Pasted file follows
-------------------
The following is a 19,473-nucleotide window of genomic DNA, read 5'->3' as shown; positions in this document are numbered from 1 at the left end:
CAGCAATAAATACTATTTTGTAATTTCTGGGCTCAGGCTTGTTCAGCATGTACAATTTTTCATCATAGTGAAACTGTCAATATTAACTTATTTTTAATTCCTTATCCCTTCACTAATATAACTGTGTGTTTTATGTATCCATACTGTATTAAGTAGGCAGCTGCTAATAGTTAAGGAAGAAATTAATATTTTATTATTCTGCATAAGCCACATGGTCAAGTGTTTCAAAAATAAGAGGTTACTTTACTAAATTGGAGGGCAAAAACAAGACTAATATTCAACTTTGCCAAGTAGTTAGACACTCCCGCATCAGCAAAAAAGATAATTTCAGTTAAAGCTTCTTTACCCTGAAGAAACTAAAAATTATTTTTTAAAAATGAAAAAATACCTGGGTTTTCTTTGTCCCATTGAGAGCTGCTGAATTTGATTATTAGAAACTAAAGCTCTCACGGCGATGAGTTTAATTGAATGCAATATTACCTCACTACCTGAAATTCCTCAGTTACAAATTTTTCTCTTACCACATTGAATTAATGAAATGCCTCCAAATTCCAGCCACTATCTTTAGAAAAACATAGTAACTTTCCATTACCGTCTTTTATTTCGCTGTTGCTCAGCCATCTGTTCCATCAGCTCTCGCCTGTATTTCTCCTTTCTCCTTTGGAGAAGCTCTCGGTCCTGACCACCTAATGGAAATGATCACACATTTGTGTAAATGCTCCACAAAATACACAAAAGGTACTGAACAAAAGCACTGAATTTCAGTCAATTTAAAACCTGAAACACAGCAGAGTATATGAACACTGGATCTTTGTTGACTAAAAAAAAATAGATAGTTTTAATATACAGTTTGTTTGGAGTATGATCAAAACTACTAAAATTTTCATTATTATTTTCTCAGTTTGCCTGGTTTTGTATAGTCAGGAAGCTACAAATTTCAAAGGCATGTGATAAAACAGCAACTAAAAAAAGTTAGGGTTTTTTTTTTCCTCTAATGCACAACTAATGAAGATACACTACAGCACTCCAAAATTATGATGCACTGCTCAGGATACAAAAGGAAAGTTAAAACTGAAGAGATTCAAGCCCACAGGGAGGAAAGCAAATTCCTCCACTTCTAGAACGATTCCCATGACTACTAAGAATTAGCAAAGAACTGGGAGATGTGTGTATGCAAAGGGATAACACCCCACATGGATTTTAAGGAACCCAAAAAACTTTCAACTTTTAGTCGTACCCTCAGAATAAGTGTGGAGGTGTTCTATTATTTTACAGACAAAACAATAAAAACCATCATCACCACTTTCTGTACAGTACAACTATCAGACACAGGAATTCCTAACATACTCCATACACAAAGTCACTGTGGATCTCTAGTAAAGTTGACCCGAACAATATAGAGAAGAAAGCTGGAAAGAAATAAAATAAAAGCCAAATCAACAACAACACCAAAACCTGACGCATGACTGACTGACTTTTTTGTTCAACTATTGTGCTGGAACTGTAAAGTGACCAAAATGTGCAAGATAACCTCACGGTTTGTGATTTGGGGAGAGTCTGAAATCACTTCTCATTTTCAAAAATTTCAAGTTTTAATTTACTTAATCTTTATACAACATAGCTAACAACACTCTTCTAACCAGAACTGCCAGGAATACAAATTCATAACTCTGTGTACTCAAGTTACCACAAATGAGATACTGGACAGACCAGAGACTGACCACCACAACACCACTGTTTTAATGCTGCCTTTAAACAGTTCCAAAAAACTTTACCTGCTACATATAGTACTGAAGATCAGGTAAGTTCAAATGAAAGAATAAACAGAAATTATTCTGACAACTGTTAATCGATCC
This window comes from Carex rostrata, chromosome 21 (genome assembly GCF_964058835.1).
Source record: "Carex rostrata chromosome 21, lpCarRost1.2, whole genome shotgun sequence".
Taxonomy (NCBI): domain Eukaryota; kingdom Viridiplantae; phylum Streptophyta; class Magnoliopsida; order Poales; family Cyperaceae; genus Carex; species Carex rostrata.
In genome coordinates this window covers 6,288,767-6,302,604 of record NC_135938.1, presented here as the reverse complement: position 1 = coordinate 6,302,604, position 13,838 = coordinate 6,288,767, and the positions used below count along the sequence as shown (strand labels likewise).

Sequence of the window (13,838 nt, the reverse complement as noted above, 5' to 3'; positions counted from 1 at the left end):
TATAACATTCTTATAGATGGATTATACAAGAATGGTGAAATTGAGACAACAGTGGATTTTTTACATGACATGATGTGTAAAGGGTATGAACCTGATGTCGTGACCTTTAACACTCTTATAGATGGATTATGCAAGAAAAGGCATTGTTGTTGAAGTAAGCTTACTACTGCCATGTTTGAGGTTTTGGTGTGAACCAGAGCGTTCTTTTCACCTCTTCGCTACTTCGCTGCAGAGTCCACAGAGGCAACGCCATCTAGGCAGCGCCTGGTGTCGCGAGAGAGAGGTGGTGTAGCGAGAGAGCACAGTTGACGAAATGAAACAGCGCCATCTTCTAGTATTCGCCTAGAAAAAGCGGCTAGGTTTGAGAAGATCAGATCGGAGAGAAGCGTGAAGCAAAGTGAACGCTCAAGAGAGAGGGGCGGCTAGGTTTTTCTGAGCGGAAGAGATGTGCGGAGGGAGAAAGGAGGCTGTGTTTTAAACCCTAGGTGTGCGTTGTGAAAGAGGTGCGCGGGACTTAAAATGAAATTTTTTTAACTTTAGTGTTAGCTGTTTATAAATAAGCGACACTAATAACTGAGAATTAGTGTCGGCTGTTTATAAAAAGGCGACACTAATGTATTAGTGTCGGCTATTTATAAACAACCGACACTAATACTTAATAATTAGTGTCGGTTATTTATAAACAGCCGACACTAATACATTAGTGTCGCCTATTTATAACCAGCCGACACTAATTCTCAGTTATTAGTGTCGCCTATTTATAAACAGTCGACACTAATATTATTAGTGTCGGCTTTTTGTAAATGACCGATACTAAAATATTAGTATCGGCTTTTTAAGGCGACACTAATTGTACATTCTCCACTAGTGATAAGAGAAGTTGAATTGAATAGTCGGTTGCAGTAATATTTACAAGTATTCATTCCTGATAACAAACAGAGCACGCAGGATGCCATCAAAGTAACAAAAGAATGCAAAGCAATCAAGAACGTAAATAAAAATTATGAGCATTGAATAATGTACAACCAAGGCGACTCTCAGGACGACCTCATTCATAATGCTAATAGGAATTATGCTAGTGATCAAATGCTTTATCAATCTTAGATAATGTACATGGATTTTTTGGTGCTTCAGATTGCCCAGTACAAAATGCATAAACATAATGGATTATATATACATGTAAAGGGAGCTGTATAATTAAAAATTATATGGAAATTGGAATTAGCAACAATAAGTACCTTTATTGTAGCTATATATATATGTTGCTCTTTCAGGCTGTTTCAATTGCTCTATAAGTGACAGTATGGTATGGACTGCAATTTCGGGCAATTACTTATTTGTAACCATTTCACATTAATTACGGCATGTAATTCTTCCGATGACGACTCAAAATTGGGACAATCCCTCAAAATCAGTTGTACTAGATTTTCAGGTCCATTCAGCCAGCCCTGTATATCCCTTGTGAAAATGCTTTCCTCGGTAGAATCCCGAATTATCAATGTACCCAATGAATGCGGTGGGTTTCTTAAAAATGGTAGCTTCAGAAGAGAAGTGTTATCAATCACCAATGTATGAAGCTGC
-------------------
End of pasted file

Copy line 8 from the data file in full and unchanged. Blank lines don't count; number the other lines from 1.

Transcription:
TATAACATTCTTATAGATGGATTATACAAGAATGGTGAAATTGAGACAACAGTGGATTTTTTACATGACATGATGTGTAAAGGGTATGAACCTGATGTCGTGACCTTTAACACTCTTATAGATGGATTATGCAAGAAAAGGCATTGTTGTTGAAGTAAGCTTACTACTGCCATGTTTGAGGTTTTGGTGTGAACCAGAGCGTTCTTTTCACCTCTTCGCTACTTCGCTGCAGAGTCCACAGAGGCAACGCCATCTAGGCAGCGCCTGGTGTCGCGAGAGAGAGGTGGTGTAGCGAGAGAGCACAGTTGACGAAATGAAACAGCGCCATCTTCTAGTATTCGCCTAGAAAAAGCGGCTAGGTTTGAGAAGATCAGATCGGAGAGAAGCGTGAAGCAAAGTGAACGCTCAAGAGAGAGGGGCGGCTAGGTTTTTCTGAGCGGAAGAGATGTGCGGAGGGAGAAAGGAGGCTGTGTTTTAAACCCTAGGTGTGCGTTGTGAAAGAGGTGCGCGGGACTTAAAATGAAATTTTTTTAACTTTAGTGTTAGCTGTTTATAAATAAGCGACACTAATAACTGAGAATTAGTGTCGGCTGTTTATAAAAAGGCGACACTAATGTATTAGTGTCGGCTATTTATAAACAACCGACACTAATACTTAATAATTAGTGTCGGTTATTTATAAACAGCCGACACTAATACATTAGTGTCGCCTATTTATAACCAGCCGACACTAATTCTCAGTTATTAGTGTCGCCTATTTATAAACAGTCGACACTAATATTATTAGTGTCGGCTTTTTGTAAATGACCGATACTAAAATATTAGTATCGGCTTTTTAAGGCGACACTAATTGTACATTCTCCACTAGTGATAAGAGAAGTTGAATTGAATAGTCGGTTGCAGTAATATTTACAAGTATTCATTCCTGATAACAAACAGAGCACGCAGGATGCCATCAAAGTAACAAAAGAATGCAAAGCAATCAAGAACGTAAATAAAAATTATGAGCATTGAATAATGTACAACCAAGGCGACTCTCAGGACGACCTCATTCATAATGCTAATAGGAATTATGCTAGTGATCAAATGCTTTATCAATCTTAGATAATGTACATGGATTTTTTGGTGCTTCAGATTGCCCAGTACAAAATGCATAAACATAATGGATTATATATACATGTAAAGGGAGCTGTATAATTAAAAATTATATGGAAATTGGAATTAGCAACAATAAGTACCTTTATTGTAGCTATATATATATGTTGCTCTTTCAGGCTGTTTCAATTGCTCTATAAGTGACAGTATGGTATGGACTGCAATTTCGGGCAATTACTTATTTGTAACCATTTCACATTAATTACGGCATGTAATTCTTCCGATGACGACTCAAAATTGGGACAATCCCTCAAAATCAGTTGTACTAGATTTTCAGGTCCATTCAGCCAGCCCTGTATATCCCTTGTGAAAATGCTTTCCTCGGTAGAATCCCGAATTATCAATGTACCCAATGAATGCGGTGGGTTTCTTAAAAATGGTAGCTTCAGAAGAGAAGTGTTATCAATCACCAATGTATGAAGCTGC